Sept. 27 (Bloomberg) -- Italy’s borrowing costs dropped at an auction of five- and 10-year bonds, indicating investors view the country as a safer bet than Spain, where yesterday 10-year bond yields climbed the most this month as anti-austerity protests turned violent.
Italy sold 6.65 billion euros ($8.55 billion) of five- and 10-year bonds today, almost matching the 7 billion-euro maximum target. The Rome-based Treasury priced a 10-year bond to yield 5.24 percent, down from 5.82 percent when a similar-maturity bond was sold on Aug. 30, and it’s the lowest Italy paid to borrow for 10 years since March 29.
The Treasury priced its five-year bond to yield 4.09 percent, compared with 4.73 percent last month. Italy also sold a 2017 floating bond to yield 4.56 percent.
The European Central Bank’s plan to buy unlimited short-term debt of distressed euro countries has helped lower Italy’s borrowing costs. Still, Spain’s hesitation to seek aid, coupled with concerns about the European economic outlook, risks renewed pressure on Italy, burdened by Europe’s second-biggest debt.
“For the time being, Italy is passing the ’Spanish contagion’ test,” Nicholas Spiro, managing director of Spiro Sovereign Strategy in London, said in an e-mailed note after the auction. “Despite the escalating crisis in Spain, Italy was able to pull off a fairly successful auction of longer-dated paper, with a significant fall in yields.”
Italy’s 10-year bond rose 2 basis points to 5.23 percent at 11:31 a.m. in Rome, pushing the difference with comparable-maturity German bunds to 378 basis points.
At today’s auction investors bid for 1.33 times the amount of the 10-year bonds, down from 1.42 last month. The bid-to-cover on the 4.75 percent five-year bond was 1.38, compared with 1.46 on Aug. 30.
Demand “was decent but not exceptionally strong,” Annalisa Piazza, a fixed-income analyst at Newedge Group in London, wrote in a note to clients. “Investors are still skeptical about the development of the euro debt crisis and we can’t rule out further volatility in cross-country spreads in the coming sessions.”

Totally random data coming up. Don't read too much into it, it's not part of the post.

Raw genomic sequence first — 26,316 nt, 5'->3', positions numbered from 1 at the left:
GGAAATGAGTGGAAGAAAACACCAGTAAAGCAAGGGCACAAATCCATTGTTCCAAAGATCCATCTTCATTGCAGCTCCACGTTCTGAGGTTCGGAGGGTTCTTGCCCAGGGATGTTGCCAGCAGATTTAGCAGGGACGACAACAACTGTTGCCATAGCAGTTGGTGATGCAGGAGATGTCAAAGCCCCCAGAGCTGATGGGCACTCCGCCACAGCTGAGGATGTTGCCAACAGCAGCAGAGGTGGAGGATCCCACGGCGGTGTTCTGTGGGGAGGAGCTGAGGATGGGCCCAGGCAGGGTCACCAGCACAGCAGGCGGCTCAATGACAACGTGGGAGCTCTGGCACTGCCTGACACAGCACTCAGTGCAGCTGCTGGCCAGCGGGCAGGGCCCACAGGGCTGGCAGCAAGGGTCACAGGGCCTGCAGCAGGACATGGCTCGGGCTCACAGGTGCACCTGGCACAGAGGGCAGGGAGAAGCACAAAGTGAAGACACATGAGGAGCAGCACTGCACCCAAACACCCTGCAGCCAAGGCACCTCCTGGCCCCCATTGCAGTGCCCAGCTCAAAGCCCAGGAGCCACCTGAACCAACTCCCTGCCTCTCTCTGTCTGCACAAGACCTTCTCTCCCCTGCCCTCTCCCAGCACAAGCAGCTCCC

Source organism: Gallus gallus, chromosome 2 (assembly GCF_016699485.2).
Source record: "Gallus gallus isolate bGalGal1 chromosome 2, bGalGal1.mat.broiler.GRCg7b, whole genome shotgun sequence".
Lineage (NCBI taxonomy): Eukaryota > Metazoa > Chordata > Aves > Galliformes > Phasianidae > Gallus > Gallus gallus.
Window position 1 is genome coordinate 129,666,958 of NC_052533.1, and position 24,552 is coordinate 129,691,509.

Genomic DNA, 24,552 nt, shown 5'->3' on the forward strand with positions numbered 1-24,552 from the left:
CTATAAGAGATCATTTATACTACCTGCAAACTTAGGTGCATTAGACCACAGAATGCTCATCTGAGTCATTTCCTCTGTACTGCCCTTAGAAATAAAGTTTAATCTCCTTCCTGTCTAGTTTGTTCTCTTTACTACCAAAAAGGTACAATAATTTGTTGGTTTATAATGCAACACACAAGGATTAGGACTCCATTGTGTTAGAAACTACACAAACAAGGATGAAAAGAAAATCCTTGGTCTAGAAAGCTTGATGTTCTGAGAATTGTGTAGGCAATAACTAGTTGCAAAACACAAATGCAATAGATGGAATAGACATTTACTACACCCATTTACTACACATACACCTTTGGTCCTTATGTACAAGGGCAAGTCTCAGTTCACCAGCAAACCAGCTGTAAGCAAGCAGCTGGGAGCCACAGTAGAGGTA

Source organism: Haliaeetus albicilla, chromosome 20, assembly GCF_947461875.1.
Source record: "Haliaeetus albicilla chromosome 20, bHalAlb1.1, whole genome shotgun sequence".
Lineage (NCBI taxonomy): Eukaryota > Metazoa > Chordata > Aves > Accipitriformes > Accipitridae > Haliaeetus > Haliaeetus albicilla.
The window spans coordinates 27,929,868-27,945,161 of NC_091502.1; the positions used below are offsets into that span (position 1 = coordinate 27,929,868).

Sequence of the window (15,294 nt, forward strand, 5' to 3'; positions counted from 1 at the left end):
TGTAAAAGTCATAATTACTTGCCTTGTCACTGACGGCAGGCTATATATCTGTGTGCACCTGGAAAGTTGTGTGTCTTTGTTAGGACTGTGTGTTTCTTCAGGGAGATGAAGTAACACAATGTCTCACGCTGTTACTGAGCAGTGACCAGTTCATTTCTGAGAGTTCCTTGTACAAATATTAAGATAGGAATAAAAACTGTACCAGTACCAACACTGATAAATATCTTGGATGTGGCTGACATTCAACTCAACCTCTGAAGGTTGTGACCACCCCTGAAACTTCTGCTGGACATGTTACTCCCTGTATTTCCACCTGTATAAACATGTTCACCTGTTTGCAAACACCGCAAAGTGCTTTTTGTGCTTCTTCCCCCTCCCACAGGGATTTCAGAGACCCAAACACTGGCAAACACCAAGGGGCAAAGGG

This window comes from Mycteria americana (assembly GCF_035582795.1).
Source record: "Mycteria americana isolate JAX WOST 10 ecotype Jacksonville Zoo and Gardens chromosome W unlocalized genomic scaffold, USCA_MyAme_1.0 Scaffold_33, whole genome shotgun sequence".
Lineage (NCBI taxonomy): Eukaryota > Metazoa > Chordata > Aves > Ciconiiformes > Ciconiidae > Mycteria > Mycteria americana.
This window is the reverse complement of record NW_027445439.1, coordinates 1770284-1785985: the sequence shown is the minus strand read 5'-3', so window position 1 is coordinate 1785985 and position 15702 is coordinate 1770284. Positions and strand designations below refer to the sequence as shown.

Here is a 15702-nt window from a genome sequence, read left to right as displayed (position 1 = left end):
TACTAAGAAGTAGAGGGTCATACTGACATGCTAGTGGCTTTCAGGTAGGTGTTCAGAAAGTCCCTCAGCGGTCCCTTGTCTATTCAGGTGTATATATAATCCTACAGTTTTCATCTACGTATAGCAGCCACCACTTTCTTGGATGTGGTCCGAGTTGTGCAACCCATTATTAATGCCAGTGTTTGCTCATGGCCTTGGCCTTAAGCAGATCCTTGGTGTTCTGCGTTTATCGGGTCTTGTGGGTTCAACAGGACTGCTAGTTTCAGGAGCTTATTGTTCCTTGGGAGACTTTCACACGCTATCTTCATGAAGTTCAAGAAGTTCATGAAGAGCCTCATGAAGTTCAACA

The ECB bond-buying plan, first announced by President Mario Draghi on Aug. 2, entails intervention in sovereign-bond markets in tandem with Europe’s rescue funds, in return for conditions. Spain and Italy, the countries currently most vulnerable to contagion from the crisis that began in Greece almost three years ago, have yet to decide whether to seek help.
Italian Prime Minister Mario Monti, who championed the idea of the rescue funds buying bonds, has said that his country doesn’t need external help for the moment. Spanish Prime Minister Mariano Rajoy has said he would consider making an aid request to bring down borrowing costs, though a final decision would depend partly on what kind of conditions are attached to the support.
Yesterday Spanish 10-year yields rose the most this month on concern the country faces a constitutional crisis after its richest region called early elections and that recapitalization of the nation’s banks faces new hurdles.
Catalonia will vote on Nov. 25 to determine greater independence as local lawmakers battle Rajoy’s austerity measures. He meets ministers today to approve a 2013 budget as protests in the capital and dissent from regional leaders deepen his predicament.
The premier’s efforts to rescue the nation’s lenders also face trouble after Germany, the Netherlands and Finland said the region’s bailout fund, the European Stability Mechanism, should assume only a limited burden. That may rule out the ESM from being used to deal with the 100 billion euros in aid Spain sought for its banks in June.
Monti said yesterday that Spain is taming its budget and that improved fiscal oversight will help lower borrowing costs for troubled euro members.
“Spain is doing very deep and serious things in terms of budgetary control and in terms of structure reforms,” Monti said in an interview on the “Charlie Rose” show on PBS television. “Spain is decidedly on the right path and will come out of it -- I mean come out of the risky zone.”
Today’s Italian bond auction follows yesterday sale of 9 billion euros of 181-day bills at the lowest rate since March.
To contact the reporters on this story: Chiara Vasarri in Rome at firstname.lastname@example.org
To contact the editors responsible for this story: Jerrold Colten at email@example.com